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Do I Need Self-Storage Insurance%3F

Need Self-Storage Insurance?


Self storage insurance

  1. Typically No.
  2. Is it All a Scam?
  3. Reasoning Behind It All...
  4. Always Best to Double Check 
  5. Self-Storage Insurance Explained

1. Typically No.

In short, it is not required for you to have self-storage insurance. Keep in mind, however, that self-storages do not operate the same way that moving companies do, meaning there is no insurance coverage included in the monthly rate for your storage. When you are booking a self-storage, the storage manager will probably not tell you that a lot of your items may already be covered under another insurance policy that you have. If you have homeowners or renters insurance, then these policies will still be effective for your goods, even if they are not in your home.

2. Is It All a Scam?

If your goods are covered under an insurance policy, then why should you still consider having storage insurance? To answer briefly, there is no reason to have storage insurance if you already have an existing homeowners insurance or renters insurance policy.  The storage facility wants to make a profit off of your business. Basically, storage facilities are playing on your fears to get you to give them more money.

3. Reasoning Behind It All...

Before you scream at your local self-storage manager, keep in mind that a lot of them are likely not aware that they are manipulating you. They are urged to recommend self-storage insurance to all new customers by their corporate managers. The manager of the facility is only there to, you guessed it, manage the facility. Some professionals aren’t associated with the insurance companies. Unfortunately, some cases of manipulation can be very extreme.

Some storage facilities require you to have your items insured before moving them into the unit. If the storage facility requires insurance, they are probably protecting themselves from being involved in any lawsuits for damage of your items. If this happens to be the case for you, then you should acquire proof of insurance from your homeowner's insurance company. Sometimes, storage units do not tell the renter that they need insurance until the time they are moving in, then they want insurance immediately. In these cases, the company will force you to purchase a policy from them. So, it is always better to have proof of insurance.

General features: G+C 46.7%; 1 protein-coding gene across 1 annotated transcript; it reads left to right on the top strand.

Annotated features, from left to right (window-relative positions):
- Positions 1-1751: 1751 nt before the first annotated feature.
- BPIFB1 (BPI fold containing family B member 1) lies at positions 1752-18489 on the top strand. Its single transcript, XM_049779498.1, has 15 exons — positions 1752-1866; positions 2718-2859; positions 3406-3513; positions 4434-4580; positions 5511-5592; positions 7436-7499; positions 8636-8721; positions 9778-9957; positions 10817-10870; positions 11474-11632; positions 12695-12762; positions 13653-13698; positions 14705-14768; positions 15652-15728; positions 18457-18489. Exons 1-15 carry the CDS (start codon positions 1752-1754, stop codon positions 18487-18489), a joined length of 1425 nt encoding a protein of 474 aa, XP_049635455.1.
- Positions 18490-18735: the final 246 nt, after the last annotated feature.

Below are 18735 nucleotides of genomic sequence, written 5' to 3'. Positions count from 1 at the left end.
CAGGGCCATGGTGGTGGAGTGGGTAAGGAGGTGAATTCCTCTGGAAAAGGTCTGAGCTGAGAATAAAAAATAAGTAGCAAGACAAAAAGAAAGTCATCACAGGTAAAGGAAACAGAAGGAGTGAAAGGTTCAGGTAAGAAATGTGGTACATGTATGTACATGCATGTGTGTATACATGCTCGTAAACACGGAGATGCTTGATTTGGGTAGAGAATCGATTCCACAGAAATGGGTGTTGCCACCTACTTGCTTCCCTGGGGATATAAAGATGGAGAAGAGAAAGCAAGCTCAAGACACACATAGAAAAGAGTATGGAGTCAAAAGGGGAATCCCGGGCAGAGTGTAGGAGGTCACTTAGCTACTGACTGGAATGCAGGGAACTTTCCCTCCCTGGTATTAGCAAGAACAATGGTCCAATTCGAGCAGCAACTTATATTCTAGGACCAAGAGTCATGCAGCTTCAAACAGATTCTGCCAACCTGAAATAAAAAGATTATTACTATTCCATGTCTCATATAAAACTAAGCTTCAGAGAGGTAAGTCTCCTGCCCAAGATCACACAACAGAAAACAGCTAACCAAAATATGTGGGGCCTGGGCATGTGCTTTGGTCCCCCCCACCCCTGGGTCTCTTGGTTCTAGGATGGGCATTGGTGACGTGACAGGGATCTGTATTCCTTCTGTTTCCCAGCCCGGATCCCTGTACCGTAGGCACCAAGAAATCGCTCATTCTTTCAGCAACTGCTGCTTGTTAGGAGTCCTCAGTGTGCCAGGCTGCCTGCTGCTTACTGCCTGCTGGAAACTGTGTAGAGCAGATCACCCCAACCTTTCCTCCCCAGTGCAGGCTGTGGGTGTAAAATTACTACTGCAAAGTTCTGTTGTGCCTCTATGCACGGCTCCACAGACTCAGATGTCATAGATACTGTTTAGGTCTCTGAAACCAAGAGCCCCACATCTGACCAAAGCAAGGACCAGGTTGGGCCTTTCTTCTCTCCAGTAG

4. Always Best to Double Check 

If you are still unsure of your need to purchase self-storage insurance, contact Moving Authority. We can help you work through the questions you may have, as well as find you an excellent mover to get your goods to a self-storage. This is just another way Moving Authority helps you move.

5. Self-Storage Insurance Explained

If you are moving into a new home, then there is a relatively large chance that you will rent a self-service storage unit. Whether it be because of your new home is not ready to move all of your items in yet, or you aren’t ready to move everything yet, renting a storage unit is a good way to keep your goods safe.

A lot of people do not know that storage insurance exists. When you arrive at the local storage facility, you will most likely be asked if you have storage insurance. You may have homeowners insurance or renters insurance, but storage insurance is something that is much less popular. The concept of storage insurance is not very complicated. Since most of your household items are sitting in a storage facility, they are vulnerable to lose as a result of multiple different circumstances.

If there were a flood in the storage unit, for example, your goods would be damaged. However, there are a lot of storage units that claim no responsibility for your goods when they are inside of your facility. When the storage manager explains this to you, there is a very high chance that you will not even consider what is being said, likely because you don’t think you need storage insurance.